One of Earl's biggest fans in GM management was Harlow "Red" Curtice (background here), who is given credit for saving Buick during the Great Depression of the 1930s. Because of their friendship, Earl did Curtice a number of favors styling-wise. One example was the 1938 Buick Y-Job concept car, perhaps the first of its kind by a major manufacturer. Another Earl favor for Curtice had to do with the fender line of certain 1942 Buicks, the subject of this post.
In my book on automobile styling (see sidebar) and elsewhere, I've contended that automobile styling went through an evolutionary period from around 1930 to around 1950. There was a strong trend away from separate elements such as headlights, fenders, spare tires and such to streamlined-appearing bodies that integrated most of the previously distinct elements. Part of this meant the elimination of four separate fenders either by making them low-relief parts of the main car body or merging them into a single slab on each side -- "pontoon fenders" as some call this.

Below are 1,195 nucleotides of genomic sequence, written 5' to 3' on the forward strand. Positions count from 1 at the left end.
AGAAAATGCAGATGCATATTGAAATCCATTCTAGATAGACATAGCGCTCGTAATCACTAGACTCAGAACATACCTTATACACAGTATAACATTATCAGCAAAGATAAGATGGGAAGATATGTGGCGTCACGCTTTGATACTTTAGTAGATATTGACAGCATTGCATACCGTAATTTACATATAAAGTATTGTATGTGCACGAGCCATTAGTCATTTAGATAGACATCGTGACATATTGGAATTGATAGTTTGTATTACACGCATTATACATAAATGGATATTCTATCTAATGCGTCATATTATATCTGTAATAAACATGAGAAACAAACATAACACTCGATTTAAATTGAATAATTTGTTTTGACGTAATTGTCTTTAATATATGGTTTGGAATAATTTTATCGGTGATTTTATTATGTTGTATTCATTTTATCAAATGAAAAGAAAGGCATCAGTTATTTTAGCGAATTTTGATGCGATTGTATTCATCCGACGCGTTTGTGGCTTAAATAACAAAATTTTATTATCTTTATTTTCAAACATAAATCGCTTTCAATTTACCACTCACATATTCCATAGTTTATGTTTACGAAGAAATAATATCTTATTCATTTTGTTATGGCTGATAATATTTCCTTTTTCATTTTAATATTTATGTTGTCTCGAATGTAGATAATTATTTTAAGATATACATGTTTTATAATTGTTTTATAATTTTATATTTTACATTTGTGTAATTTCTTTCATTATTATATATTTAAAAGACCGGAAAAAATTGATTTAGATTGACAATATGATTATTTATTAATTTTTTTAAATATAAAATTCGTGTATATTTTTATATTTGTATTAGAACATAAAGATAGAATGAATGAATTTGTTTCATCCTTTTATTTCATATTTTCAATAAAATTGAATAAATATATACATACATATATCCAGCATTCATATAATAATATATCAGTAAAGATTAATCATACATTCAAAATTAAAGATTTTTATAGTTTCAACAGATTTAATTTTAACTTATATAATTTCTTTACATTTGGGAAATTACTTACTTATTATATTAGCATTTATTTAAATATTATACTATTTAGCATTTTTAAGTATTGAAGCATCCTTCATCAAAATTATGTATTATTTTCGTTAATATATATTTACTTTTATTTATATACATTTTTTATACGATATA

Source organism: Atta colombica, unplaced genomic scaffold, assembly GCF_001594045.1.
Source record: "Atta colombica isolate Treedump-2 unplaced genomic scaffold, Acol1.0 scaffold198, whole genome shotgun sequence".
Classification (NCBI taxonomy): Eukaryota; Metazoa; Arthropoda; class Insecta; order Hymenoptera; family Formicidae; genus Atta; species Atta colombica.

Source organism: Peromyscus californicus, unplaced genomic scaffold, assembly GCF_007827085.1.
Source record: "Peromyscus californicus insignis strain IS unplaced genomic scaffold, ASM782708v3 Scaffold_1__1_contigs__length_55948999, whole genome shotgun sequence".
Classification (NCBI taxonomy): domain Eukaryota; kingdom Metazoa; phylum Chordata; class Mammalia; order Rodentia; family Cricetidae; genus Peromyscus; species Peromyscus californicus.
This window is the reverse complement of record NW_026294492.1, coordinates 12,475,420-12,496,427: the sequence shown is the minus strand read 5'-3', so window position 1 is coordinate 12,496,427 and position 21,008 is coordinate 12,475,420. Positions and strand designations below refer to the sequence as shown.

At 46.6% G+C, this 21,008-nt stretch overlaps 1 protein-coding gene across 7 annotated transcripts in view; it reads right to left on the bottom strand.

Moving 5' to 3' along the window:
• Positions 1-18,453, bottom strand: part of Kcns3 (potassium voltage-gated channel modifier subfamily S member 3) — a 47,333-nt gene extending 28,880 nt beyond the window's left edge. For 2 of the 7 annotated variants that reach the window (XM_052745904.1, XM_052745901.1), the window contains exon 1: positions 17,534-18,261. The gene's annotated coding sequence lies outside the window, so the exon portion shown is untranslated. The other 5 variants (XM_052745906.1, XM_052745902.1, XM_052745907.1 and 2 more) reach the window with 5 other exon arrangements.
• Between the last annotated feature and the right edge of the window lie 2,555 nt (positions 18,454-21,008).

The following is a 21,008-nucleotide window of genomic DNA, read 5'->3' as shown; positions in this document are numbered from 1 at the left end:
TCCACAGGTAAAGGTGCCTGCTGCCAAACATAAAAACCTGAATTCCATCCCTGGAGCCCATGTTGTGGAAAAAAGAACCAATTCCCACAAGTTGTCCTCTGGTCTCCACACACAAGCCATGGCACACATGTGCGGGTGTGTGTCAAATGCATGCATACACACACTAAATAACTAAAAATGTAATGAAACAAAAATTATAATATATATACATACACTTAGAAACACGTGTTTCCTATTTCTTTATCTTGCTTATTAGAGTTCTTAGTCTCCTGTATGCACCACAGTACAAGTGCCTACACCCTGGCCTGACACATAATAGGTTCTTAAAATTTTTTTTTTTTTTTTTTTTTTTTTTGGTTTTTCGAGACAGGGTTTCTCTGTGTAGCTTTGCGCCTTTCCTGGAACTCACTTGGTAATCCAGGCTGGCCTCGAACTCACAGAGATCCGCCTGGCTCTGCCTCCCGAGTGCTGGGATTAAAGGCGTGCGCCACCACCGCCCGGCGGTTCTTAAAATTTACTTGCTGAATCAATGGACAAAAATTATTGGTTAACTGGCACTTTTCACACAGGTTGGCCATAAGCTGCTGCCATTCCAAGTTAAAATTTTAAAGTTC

Fender evolution reached the "suitcase" stage by about 1940, where fenders were squared off or puffed-up shapes residing fore and aft of passenger doors. The next step was extending the trailing edge of the front fenders over part of the front doors. GM did this on 1939 Opels in Germany, 1941 Cadillac 60 Specials, and on almost all of its 1942 line.
The final step was for the extension of front fenders until they touched the rear fenders. This was commonplace by 1947-49 on American cars. But for practical purposes it first happened on a few 1942 Buick models -- a favor to Curtice by Earl to enhance the brand's image.